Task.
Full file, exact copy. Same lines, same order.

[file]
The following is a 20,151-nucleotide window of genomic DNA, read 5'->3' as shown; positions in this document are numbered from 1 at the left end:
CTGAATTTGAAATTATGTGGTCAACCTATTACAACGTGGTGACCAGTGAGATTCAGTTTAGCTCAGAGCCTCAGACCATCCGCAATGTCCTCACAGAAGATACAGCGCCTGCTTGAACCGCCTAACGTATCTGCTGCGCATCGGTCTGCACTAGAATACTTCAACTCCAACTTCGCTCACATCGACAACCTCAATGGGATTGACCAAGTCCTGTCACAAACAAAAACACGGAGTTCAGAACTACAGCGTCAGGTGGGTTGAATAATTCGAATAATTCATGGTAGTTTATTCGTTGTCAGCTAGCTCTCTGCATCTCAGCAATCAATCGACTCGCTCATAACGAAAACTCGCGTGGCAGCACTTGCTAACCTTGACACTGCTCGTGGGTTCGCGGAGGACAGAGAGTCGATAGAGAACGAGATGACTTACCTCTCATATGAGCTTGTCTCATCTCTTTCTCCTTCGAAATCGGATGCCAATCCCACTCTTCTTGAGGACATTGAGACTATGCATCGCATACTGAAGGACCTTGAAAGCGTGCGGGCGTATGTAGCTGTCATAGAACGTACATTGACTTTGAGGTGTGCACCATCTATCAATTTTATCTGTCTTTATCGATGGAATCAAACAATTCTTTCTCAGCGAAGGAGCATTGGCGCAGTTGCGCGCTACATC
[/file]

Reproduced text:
The following is a 20,151-nucleotide window of genomic DNA, read 5'->3' as shown; positions in this document are numbered from 1 at the left end:
CTGAATTTGAAATTATGTGGTCAACCTATTACAACGTGGTGACCAGTGAGATTCAGTTTAGCTCAGAGCCTCAGACCATCCGCAATGTCCTCACAGAAGATACAGCGCCTGCTTGAACCGCCTAACGTATCTGCTGCGCATCGGTCTGCACTAGAATACTTCAACTCCAACTTCGCTCACATCGACAACCTCAATGGGATTGACCAAGTCCTGTCACAAACAAAAACACGGAGTTCAGAACTACAGCGTCAGGTGGGTTGAATAATTCGAATAATTCATGGTAGTTTATTCGTTGTCAGCTAGCTCTCTGCATCTCAGCAATCAATCGACTCGCTCATAACGAAAACTCGCGTGGCAGCACTTGCTAACCTTGACACTGCTCGTGGGTTCGCGGAGGACAGAGAGTCGATAGAGAACGAGATGACTTACCTCTCATATGAGCTTGTCTCATCTCTTTCTCCTTCGAAATCGGATGCCAATCCCACTCTTCTTGAGGACATTGAGACTATGCATCGCATACTGAAGGACCTTGAAAGCGTGCGGGCGTATGTAGCTGTCATAGAACGTACATTGACTTTGAGGTGTGCACCATCTATCAATTTTATCTGTCTTTATCGATGGAATCAAACAATTCTTTCTCAGCGAAGGAGCATTGGCGCAGTTGCGCGCTACATC